Jan Ivarsson TransEdit
transedit.h at TELIA.COM
Tue Mar 27 19:03:14 UTC 2001
In European languages, there are several old expressions of this type. German has "den blauen Brief bekommen" (get the blue letter), get a dishonorable discharge; French has "cartouche jaune" as opposed to "cartouche blanche"; Swedish has "avsked på grått papper", discharge on grey paper (at least since 1801) and Danish "afsked på gråt papir" (before 1758), all with the same sense: the color of the paper indicated that the military authorities or the employer were dissatisfied.
jan.ivarsson at transedit.st
In a message dated 03/26/2001 8:31:42 AM Eastern Standard Time,
Amcolph at AOL.COM (Ray Ott) writes:
> Probably not labor scholars. For the blue collar worker up until quite
> recently, discharge or layoff would have been dealt with on a face-to-face
> basis. Using a pink piece of paper smacks of bureaucracy and
> would have its origin in white-collar workplace practices, I'll bet.
Possibly labor scholars would be able to help.
Consider the following account, from URL
... Eugene V. Debs' 1894 American Railway Union strike against the Pullman
Company. After that strike, general managers for the railroads used a
blackball system to keep strikers from returning to work.
At first, the general managers refused to issue service letters proving they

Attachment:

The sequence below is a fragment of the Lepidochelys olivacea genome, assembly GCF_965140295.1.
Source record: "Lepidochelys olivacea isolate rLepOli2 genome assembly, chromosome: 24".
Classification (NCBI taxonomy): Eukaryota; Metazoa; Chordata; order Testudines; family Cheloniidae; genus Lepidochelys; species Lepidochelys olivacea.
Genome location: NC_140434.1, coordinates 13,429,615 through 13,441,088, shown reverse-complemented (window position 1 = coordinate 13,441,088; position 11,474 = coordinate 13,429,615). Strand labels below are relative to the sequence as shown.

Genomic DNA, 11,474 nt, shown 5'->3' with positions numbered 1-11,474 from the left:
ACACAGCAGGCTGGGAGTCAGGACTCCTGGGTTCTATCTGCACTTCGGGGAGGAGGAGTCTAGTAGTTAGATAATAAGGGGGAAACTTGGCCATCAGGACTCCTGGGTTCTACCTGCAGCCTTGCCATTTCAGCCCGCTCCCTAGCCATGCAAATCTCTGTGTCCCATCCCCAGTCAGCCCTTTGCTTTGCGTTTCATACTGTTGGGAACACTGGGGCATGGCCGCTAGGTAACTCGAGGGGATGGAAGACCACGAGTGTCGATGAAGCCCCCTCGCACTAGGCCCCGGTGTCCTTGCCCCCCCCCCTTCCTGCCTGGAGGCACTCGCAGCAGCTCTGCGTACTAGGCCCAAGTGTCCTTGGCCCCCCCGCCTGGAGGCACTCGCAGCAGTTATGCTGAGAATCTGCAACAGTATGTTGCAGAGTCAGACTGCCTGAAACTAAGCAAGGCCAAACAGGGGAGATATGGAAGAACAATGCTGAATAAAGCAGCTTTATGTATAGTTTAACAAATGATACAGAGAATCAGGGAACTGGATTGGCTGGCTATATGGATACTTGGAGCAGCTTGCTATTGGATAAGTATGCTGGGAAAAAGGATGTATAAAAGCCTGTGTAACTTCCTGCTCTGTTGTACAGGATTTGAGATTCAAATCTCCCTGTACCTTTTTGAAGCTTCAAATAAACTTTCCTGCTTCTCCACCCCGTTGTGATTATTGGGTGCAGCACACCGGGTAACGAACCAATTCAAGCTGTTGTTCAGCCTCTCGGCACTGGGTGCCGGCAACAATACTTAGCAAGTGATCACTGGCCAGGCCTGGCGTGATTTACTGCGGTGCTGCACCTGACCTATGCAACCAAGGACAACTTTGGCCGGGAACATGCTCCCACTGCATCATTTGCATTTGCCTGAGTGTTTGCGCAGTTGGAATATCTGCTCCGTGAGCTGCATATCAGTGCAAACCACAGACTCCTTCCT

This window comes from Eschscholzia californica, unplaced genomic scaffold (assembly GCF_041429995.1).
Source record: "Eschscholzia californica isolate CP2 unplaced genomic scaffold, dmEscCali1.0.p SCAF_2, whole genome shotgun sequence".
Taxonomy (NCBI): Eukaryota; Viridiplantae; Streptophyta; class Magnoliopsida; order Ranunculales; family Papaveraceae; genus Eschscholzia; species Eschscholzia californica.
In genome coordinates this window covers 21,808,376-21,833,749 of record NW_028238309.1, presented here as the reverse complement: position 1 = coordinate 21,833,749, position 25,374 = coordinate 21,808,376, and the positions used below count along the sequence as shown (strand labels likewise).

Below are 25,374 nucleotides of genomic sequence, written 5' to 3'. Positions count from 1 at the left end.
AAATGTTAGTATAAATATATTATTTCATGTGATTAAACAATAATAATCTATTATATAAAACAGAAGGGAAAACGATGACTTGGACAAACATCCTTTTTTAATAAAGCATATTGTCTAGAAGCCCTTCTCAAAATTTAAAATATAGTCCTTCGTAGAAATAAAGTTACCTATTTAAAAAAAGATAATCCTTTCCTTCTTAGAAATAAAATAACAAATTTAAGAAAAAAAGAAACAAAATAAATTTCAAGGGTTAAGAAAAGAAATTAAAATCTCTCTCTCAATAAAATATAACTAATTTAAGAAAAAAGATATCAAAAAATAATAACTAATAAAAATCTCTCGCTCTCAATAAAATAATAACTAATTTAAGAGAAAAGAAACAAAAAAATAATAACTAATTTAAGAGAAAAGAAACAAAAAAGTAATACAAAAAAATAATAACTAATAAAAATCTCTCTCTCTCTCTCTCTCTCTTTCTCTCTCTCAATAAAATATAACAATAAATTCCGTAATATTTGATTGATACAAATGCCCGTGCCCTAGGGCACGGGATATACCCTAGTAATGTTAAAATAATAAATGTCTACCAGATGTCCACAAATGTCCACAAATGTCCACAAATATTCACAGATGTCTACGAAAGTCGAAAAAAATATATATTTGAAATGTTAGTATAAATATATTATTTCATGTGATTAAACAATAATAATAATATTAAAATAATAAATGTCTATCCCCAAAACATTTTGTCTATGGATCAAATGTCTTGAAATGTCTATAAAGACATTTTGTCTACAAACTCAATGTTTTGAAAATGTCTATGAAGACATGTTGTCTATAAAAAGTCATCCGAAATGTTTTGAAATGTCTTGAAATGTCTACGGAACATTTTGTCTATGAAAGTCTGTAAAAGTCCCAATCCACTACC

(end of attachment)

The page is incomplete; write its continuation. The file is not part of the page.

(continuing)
had railroad experience to those who had gone on strike. Without these
letters, it was almost impossible for a striker to get a railroad job.
After one striker successfully sued his railroad company employer, the
general managers changed direction and came up with a maneuver described as
the "crane with broken neck." The general managers wrote the service letters,
but on the stationery of paper manufacturer Crane Bros., which gave them a
choice of two secret watermarks, detectable only when the sheet was held up
to the light. One, showing a crane with head erect, was given to
non-strikers. The other, used for those who were involved in the 1894 strike,
had the bird's neck hanging down. It was a warning to potential employers
that the applicant had been a striker.
I have seen similar accounts in other sources. Any labor scholar can discuss
the Pullman strike in detail, although s/he might not know the
The point of the above is that railroad workers of the 1890's, who were
definitely blue-collar, expected as a matter of course to receive written
"service letters" from former employers, and apparently saw nothing out of
the ordinary in such documents being on watermarked paper.
While this does not suggest that railroads were the ones who started the
practice of using pink paper for firing notices, it does strongly suggest
that in the 1890's many blue-collar workers routinely received paper
documents on employment matters.
- Jim Landau
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